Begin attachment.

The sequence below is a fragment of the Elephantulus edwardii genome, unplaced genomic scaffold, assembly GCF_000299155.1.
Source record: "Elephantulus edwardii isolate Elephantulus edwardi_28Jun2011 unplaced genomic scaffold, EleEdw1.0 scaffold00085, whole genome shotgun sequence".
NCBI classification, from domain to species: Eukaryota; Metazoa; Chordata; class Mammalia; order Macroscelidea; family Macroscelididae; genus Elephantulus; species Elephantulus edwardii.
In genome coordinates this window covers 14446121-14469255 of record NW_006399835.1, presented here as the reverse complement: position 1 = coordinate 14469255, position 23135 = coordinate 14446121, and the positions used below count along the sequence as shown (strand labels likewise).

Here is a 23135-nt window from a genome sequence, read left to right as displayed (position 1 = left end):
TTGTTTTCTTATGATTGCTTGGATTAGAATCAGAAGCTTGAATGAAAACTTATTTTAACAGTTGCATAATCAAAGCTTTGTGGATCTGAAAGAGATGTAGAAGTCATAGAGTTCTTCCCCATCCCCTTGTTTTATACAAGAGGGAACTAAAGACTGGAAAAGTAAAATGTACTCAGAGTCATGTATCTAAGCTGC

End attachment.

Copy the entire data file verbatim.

The sequence below is a fragment of the Elephantulus edwardii genome, unplaced genomic scaffold, assembly GCF_000299155.1.
Source record: "Elephantulus edwardii isolate Elephantulus edwardi_28Jun2011 unplaced genomic scaffold, EleEdw1.0 scaffold00085, whole genome shotgun sequence".
NCBI classification, from domain to species: Eukaryota; Metazoa; Chordata; class Mammalia; order Macroscelidea; family Macroscelididae; genus Elephantulus; species Elephantulus edwardii.
In genome coordinates this window covers 14446121-14469255 of record NW_006399835.1, presented here as the reverse complement: position 1 = coordinate 14469255, position 23135 = coordinate 14446121, and the positions used below count along the sequence as shown (strand labels likewise).

Here is a 23135-nt window from a genome sequence, read left to right as displayed (position 1 = left end):
TTGTTTTCTTATGATTGCTTGGATTAGAATCAGAAGCTTGAATGAAAACTTATTTTAACAGTTGCATAATCAAAGCTTTGTGGATCTGAAAGAGATGTAGAAGTCATAGAGTTCTTCCCCATCCCCTTGTTTTATACAAGAGGGAACTAAAGACTGGAAAAGTAAAATGTACTCAGAGTCATGTATCTAAGCTGC